The Twilight Saga: Breaking Dawn – Part 1 is expected, naturally, to be a big factor in this fall’s film line-up. For instance, USA Today estimates it’ll be one of those films “expected to anchor the season’s tent-pole pictures.” It’s no wonder, really, since its three predecessors (Twilight, New Moon, and Eclipse) pulled in, combined, over $1.8 billion in worldwide box office sales.
Breaking Dawn – Part 1 is part of a record group of twenty-seven sequels due this year, but the Twilight Saga has an incredibly unique and loyal fanbase that has helped make the sequels even more successful than the first film (see here for all the stats one could need on the first three Twilight Saga films).
Also, the release date for Breaking Dawn – Part 1 is more suited to Twilight, as Box Office Mojo notes:
With its Nov. 18 date, Breaking Dawn follows the pre-Thanksgiving release pattern that helped Twilight and New Moon became box office sensations. Twilight opened to $69.6 million in Nov. 2008, ultimately closing at $192.8 million. A year later, New Moon was even more impressive, setting midnight and opening day box office records on its way to a $142.8 million start. New Moon ended up with $296.6 million domestically and over $400 million internationally, for a worldwide total exceeding $700 million.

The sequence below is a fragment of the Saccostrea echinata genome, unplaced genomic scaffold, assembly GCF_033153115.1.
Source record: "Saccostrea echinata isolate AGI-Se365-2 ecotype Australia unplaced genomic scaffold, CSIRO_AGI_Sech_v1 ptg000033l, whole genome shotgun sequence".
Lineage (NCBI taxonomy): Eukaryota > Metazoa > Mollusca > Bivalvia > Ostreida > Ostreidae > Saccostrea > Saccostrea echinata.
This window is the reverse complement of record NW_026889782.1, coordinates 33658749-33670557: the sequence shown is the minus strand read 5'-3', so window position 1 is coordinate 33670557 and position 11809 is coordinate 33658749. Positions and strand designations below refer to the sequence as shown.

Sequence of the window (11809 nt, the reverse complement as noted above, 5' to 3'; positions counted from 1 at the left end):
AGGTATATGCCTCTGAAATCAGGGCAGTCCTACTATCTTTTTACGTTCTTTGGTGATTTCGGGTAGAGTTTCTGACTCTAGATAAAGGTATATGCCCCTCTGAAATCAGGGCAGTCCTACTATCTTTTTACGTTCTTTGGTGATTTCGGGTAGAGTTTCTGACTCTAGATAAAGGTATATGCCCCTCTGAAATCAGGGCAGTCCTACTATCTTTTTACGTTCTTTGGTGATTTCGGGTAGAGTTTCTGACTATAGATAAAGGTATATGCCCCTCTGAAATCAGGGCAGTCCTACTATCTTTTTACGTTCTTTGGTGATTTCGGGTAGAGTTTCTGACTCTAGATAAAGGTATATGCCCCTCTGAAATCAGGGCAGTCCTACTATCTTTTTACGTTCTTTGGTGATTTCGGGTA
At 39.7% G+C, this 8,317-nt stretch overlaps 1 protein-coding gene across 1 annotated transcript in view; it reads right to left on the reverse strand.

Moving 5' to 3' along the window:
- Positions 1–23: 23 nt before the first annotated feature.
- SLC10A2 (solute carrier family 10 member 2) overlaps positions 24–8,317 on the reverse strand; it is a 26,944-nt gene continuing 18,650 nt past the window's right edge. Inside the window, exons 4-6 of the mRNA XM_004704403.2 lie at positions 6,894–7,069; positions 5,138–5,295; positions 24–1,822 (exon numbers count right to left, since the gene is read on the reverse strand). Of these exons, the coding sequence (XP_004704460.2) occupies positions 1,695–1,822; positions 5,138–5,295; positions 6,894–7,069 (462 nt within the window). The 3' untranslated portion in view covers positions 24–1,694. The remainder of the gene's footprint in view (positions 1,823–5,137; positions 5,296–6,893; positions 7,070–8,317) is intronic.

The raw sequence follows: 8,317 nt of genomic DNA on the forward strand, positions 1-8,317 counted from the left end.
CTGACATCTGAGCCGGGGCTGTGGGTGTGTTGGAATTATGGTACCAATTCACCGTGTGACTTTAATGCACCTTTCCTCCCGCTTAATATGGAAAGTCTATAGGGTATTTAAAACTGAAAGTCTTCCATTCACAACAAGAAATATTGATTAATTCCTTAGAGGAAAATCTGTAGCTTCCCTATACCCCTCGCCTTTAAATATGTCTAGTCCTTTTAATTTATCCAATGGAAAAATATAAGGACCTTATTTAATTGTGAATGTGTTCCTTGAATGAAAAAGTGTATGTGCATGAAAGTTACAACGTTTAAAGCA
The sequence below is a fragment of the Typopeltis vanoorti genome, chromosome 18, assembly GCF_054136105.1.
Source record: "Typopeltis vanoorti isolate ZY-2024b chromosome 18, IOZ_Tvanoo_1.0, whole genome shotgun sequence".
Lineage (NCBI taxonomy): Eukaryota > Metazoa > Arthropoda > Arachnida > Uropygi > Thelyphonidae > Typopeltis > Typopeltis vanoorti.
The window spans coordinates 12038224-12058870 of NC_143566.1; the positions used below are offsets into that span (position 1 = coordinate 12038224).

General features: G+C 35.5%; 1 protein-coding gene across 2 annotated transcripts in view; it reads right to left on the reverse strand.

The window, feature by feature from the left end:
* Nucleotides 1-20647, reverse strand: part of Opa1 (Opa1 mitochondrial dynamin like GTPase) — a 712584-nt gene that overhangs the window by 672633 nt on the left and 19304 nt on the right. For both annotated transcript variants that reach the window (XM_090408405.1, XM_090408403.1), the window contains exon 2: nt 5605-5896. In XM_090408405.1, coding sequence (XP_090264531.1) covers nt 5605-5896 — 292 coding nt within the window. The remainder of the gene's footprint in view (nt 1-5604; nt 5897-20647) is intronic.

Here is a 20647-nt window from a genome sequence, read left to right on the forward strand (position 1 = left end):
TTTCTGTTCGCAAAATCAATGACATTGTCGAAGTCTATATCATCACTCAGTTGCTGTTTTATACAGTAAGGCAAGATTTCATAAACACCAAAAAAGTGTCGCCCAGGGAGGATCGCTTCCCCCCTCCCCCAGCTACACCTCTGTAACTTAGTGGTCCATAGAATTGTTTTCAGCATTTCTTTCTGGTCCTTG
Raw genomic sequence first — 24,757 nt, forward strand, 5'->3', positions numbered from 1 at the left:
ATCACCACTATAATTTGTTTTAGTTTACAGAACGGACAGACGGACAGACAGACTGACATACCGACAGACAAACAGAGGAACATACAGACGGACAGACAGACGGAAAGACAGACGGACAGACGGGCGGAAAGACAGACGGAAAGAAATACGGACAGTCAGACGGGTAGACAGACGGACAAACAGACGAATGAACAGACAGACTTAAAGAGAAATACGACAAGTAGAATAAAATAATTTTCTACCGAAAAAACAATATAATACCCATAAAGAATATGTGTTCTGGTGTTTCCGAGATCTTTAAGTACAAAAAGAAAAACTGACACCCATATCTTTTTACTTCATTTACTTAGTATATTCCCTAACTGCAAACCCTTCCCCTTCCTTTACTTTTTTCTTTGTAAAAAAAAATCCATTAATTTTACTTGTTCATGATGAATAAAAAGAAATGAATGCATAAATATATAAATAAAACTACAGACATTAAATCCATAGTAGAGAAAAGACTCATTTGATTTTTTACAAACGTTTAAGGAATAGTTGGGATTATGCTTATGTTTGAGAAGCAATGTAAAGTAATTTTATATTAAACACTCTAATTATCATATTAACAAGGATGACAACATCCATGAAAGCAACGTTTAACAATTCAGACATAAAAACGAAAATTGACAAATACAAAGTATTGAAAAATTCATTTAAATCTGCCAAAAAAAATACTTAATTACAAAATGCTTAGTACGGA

As noted back in March, The Twilight Saga: Breaking Dawn – Part 1 and The Twilight Saga: Breaking Dawn – Part 2 are expected to bring in a combined $1.2 billion in the box office, and the budgets for each were accordingly amped up quite a bit (The Wrap reported Part 1‘s budget to be $127.5 million and Part 2‘s to be $136.2 million).
If the numbers for Breaking Dawn – Part 1 mirror those of New Moon (over $700 million worldwide), and Part 2‘s follow suit, reaching that estimate will be no trouble for the two films. (Note: While some contend Part 2 should’ve been slated for June, 2012, others have noted the wisdom of a fall release date).
In any case, The Twilight Saga and its fanbase aren’t being taken lightly anymore . . . we’ve become a factor. As Chris Weitz (director for New Moon and the new A Better Life) recently said, “the great thing about the success of the Twilight films is . . . it’s defined sort of the strength of movies about emotions in the marketplace.” Or as another source noted when New Moon railed the box office and smashed a few records along the way:
“The fact that a film fueled by woman power and starring a woman has called such waves in Hollywood is unprecedented.”
Not anymore . . .
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